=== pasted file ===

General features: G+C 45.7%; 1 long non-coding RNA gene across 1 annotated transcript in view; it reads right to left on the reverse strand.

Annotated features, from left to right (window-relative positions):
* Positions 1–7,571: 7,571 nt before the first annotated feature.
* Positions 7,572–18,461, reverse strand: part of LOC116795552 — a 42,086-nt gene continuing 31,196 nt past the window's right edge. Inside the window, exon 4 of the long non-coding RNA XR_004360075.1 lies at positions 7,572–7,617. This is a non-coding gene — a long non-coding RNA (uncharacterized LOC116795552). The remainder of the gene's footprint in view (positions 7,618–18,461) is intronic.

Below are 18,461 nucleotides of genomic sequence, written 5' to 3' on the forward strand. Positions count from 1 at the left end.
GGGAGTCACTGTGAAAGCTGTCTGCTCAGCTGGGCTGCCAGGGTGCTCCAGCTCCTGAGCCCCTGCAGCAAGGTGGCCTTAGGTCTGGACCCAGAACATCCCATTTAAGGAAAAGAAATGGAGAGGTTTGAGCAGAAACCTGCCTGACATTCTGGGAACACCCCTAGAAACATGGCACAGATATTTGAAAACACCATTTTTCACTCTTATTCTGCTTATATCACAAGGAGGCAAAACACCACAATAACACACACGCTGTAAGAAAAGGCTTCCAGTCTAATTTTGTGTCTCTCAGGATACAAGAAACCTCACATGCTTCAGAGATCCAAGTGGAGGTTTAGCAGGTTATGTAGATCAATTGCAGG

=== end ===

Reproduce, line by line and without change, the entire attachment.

General features: G+C 45.7%; 1 long non-coding RNA gene across 1 annotated transcript in view; it reads right to left on the reverse strand.

Annotated features, from left to right (window-relative positions):
* Positions 1–7,571: 7,571 nt before the first annotated feature.
* Positions 7,572–18,461, reverse strand: part of LOC116795552 — a 42,086-nt gene continuing 31,196 nt past the window's right edge. Inside the window, exon 4 of the long non-coding RNA XR_004360075.1 lies at positions 7,572–7,617. This is a non-coding gene — a long non-coding RNA (uncharacterized LOC116795552). The remainder of the gene's footprint in view (positions 7,618–18,461) is intronic.

Below are 18,461 nucleotides of genomic sequence, written 5' to 3' on the forward strand. Positions count from 1 at the left end.
GGGAGTCACTGTGAAAGCTGTCTGCTCAGCTGGGCTGCCAGGGTGCTCCAGCTCCTGAGCCCCTGCAGCAAGGTGGCCTTAGGTCTGGACCCAGAACATCCCATTTAAGGAAAAGAAATGGAGAGGTTTGAGCAGAAACCTGCCTGACATTCTGGGAACACCCCTAGAAACATGGCACAGATATTTGAAAACACCATTTTTCACTCTTATTCTGCTTATATCACAAGGAGGCAAAACACCACAATAACACACACGCTGTAAGAAAAGGCTTCCAGTCTAATTTTGTGTCTCTCAGGATACAAGAAACCTCACATGCTTCAGAGATCCAAGTGGAGGTTTAGCAGGTTATGTAGATCAATTGCAGG